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In: International Journal of Comparative Sociology

Although the significance of values is not disputed, it appears hard to define and investigate values properly. Values are not visible or measurable directly; they can only be postulated or inferred. A sophisticated theory of values has not yet developed, and the terminological jungle with regard to the definition of values remains, allowing for different interpretations and appraisals, as well as different approaches to investigate them. ⸙

in Vocabulary for the Study of Religion Online
Volume Editors: and
Since the dramatic events in 1989 and 1990, Central and Eastern Europeans have been engaged in a process of democratization and liberalization which are transforming their societies fundamentally. The rapid transformation processes appear to be very differential and the particular patterns are complex to interpret and understand. This volume elaborates on a number of issues that seem particular important for the people in Central and Eastern Europe: the development and working of democracy, the public support for, legitimacy and efficacy of democracy and the free market economy, and of course the stability of the newly established political culture.
In: International Journal of Comparative Sociology


According to the secularization theory, Western societies have witnessed a gradual but steady decline in religiosity and its impact on society, both in the public and the private realms. It is assumed that previously religion and morality were closely connected. The processes of individualization and secularization have induced a weakening of these strong ties. Since individualization and secularization did not proceed uniformly in all Western countries, partly caused by differences in social, economic and political histories and circumstances, imposing different constraints, the receipt of individualization and secularization met with different obstacles. Therefore (large) cross-national differences in the degree of religious involvement and religion's impact on other social values are to be expected. Using the survey data from the European Values Studies, fielded in 1981 and 1990, hypotheses on increasing internal and external value differentiation or value fragmentation are investigated. Internal value differentiation refers to the degree of heterogeneity within a given value dimension; external value differentiation refers to the relationships between different value dimensions. In other words, the article asks what is true of the idea that religion and morality concerning sexual issues and ethical behaviours have become differentiated, fragmented value domains? Cross-national differences between Catholic, Protestant and religiously mixed countries are further explored in the article.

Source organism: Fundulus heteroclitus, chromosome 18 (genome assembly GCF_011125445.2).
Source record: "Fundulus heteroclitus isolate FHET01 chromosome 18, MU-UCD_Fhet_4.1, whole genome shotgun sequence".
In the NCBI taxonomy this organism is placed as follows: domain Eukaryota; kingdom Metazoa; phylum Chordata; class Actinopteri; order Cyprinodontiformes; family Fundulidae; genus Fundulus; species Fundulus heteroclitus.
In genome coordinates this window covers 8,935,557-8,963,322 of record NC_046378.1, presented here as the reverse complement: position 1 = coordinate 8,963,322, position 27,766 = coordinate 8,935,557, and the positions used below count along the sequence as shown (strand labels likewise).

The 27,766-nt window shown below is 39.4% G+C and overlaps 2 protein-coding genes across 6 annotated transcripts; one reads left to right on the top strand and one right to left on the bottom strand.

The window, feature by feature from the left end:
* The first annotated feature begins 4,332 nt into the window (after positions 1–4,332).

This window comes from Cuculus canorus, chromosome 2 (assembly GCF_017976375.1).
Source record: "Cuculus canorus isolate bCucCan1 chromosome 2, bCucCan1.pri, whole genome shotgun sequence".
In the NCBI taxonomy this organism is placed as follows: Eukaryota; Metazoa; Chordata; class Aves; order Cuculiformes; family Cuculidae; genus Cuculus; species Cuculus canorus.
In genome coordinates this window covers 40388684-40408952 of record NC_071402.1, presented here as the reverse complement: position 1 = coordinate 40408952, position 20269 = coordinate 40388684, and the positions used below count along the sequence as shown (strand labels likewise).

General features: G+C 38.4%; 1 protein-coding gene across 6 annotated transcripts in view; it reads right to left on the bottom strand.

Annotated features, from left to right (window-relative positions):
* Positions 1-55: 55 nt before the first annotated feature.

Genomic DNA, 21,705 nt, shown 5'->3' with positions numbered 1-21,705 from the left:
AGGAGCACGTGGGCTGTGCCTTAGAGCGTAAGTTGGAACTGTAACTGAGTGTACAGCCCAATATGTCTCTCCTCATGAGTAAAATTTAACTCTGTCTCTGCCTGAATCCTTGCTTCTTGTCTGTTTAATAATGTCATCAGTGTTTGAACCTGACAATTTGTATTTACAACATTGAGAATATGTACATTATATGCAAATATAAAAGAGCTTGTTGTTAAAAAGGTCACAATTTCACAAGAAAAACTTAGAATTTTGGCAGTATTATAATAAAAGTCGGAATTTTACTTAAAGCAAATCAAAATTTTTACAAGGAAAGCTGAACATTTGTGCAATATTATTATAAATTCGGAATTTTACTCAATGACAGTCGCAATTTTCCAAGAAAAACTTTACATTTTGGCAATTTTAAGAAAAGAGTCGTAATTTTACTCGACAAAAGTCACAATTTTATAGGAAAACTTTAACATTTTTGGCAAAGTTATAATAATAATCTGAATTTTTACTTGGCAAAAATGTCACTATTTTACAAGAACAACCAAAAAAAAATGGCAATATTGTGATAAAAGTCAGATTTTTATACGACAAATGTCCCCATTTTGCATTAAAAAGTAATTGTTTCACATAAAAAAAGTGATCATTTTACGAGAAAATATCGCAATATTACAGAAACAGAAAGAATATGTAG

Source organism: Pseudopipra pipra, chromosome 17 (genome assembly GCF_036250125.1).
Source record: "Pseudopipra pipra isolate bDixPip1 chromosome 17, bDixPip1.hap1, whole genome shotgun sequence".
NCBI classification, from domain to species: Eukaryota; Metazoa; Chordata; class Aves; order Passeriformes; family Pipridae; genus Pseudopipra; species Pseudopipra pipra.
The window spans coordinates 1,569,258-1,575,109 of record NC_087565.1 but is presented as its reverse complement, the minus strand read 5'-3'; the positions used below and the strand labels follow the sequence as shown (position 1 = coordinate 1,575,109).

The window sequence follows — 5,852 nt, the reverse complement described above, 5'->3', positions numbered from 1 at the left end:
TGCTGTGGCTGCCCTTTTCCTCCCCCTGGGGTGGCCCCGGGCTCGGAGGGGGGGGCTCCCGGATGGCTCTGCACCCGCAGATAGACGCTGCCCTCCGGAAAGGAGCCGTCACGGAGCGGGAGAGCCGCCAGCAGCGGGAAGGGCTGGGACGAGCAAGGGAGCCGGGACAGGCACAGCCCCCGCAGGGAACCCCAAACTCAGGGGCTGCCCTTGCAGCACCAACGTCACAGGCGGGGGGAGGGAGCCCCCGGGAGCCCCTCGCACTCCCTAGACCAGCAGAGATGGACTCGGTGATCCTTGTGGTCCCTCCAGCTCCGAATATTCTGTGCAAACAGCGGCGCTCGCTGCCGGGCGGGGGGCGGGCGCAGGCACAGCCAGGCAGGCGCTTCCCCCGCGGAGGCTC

In: Journal of Empirical Theology
In: Changing Values, Persisting Cultures
In: The Cultural Diversity of European Unity
In: Religion in Secularizing Society
In: Religion in Secularizing Society